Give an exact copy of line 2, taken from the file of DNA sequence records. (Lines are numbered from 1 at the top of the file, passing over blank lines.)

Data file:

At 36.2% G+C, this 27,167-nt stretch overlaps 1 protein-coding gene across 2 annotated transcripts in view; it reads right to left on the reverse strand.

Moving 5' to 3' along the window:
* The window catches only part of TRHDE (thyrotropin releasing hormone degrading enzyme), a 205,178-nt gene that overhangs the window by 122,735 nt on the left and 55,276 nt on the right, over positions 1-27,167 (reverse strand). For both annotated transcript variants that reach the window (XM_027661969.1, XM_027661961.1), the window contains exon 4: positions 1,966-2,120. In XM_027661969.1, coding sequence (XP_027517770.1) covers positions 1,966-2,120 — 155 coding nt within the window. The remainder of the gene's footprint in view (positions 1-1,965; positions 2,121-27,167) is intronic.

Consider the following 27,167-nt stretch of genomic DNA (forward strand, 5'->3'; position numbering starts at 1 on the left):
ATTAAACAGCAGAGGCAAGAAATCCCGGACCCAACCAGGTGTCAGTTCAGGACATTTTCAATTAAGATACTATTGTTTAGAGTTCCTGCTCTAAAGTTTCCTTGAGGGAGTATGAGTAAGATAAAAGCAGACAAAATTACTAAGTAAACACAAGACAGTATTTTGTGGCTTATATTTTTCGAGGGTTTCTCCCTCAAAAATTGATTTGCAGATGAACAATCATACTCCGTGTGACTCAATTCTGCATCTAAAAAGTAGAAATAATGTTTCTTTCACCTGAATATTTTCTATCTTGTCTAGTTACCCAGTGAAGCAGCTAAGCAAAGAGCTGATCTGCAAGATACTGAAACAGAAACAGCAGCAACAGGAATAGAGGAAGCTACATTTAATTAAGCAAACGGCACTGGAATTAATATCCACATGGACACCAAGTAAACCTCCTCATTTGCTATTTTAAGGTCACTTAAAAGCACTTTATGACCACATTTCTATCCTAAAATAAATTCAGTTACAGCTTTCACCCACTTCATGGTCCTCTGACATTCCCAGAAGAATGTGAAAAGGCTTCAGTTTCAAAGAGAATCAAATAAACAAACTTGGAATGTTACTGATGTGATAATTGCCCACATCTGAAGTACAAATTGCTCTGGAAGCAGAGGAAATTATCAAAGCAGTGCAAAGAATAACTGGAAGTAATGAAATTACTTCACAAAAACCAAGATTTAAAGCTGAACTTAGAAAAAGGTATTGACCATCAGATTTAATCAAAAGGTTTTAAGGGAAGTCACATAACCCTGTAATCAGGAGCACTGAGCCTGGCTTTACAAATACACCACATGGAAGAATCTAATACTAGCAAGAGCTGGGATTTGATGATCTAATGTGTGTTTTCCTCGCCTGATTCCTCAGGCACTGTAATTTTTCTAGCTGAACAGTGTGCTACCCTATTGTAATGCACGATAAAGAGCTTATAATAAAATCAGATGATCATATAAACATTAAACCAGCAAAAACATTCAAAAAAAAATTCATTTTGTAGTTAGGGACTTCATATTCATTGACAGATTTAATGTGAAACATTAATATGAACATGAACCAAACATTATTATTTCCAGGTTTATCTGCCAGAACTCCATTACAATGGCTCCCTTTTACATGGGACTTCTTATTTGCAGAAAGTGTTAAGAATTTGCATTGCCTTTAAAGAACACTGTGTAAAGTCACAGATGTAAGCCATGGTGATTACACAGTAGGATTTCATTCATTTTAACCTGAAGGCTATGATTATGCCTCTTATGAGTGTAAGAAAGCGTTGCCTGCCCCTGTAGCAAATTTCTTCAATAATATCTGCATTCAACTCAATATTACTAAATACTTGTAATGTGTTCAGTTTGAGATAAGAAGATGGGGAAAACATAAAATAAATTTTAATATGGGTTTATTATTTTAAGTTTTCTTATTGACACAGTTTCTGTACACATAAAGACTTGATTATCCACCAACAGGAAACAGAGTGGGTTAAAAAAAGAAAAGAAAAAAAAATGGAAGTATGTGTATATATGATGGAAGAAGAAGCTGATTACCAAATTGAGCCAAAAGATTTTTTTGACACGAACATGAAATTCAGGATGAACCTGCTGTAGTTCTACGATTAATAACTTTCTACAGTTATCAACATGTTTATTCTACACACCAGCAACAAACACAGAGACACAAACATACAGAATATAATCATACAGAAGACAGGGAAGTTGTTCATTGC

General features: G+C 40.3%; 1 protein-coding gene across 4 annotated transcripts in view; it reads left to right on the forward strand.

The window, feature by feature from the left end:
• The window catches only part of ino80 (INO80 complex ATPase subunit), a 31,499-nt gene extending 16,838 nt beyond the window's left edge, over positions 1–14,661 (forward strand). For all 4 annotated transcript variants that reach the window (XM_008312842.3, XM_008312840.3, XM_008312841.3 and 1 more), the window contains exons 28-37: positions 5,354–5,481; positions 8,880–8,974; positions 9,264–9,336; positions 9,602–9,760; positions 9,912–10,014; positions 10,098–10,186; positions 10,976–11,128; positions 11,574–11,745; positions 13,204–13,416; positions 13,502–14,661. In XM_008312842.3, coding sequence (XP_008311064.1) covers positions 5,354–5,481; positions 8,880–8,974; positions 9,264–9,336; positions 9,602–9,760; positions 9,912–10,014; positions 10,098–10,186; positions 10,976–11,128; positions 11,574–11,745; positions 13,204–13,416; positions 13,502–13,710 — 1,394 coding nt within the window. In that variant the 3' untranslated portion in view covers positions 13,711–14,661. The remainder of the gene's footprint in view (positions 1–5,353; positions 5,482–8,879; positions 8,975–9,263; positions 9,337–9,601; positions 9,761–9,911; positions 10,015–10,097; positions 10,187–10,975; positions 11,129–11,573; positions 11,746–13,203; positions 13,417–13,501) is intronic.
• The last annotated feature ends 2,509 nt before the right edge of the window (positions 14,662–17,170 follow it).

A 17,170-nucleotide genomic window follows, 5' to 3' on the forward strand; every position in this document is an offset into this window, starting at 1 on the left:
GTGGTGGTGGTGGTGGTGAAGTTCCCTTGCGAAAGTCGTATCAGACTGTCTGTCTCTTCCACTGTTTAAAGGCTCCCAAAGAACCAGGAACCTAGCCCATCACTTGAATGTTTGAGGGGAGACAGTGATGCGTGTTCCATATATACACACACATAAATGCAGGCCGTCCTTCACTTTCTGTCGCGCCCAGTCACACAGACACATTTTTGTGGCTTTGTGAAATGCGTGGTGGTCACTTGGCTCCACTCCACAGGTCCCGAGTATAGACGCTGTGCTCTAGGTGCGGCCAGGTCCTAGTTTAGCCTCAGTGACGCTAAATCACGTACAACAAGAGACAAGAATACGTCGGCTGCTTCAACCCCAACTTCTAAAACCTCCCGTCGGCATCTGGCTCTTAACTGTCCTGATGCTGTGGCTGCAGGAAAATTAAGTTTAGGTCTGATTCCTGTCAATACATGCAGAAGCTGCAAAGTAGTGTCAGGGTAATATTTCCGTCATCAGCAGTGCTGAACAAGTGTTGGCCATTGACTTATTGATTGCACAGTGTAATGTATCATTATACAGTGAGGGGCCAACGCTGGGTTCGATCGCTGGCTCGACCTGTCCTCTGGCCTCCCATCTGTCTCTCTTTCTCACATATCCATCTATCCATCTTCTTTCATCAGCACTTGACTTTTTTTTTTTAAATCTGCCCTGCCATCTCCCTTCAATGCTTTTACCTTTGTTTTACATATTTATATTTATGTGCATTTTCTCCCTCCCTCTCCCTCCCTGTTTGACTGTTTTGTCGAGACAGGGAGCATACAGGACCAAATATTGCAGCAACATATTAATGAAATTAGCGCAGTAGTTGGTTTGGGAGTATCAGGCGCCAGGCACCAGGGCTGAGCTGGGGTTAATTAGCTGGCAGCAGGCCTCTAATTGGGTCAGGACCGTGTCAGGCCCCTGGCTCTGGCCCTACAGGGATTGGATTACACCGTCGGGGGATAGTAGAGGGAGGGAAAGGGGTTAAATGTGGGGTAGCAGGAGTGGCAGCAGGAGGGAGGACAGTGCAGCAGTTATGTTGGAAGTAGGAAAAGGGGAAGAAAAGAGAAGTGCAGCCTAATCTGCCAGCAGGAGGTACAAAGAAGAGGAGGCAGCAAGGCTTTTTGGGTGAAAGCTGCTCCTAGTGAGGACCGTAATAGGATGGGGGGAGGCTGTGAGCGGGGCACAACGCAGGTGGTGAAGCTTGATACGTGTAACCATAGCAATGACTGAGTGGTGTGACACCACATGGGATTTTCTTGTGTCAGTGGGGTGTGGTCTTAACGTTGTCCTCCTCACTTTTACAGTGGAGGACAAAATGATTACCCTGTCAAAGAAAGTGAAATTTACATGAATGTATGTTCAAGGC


Moving 5' to 3' along the window: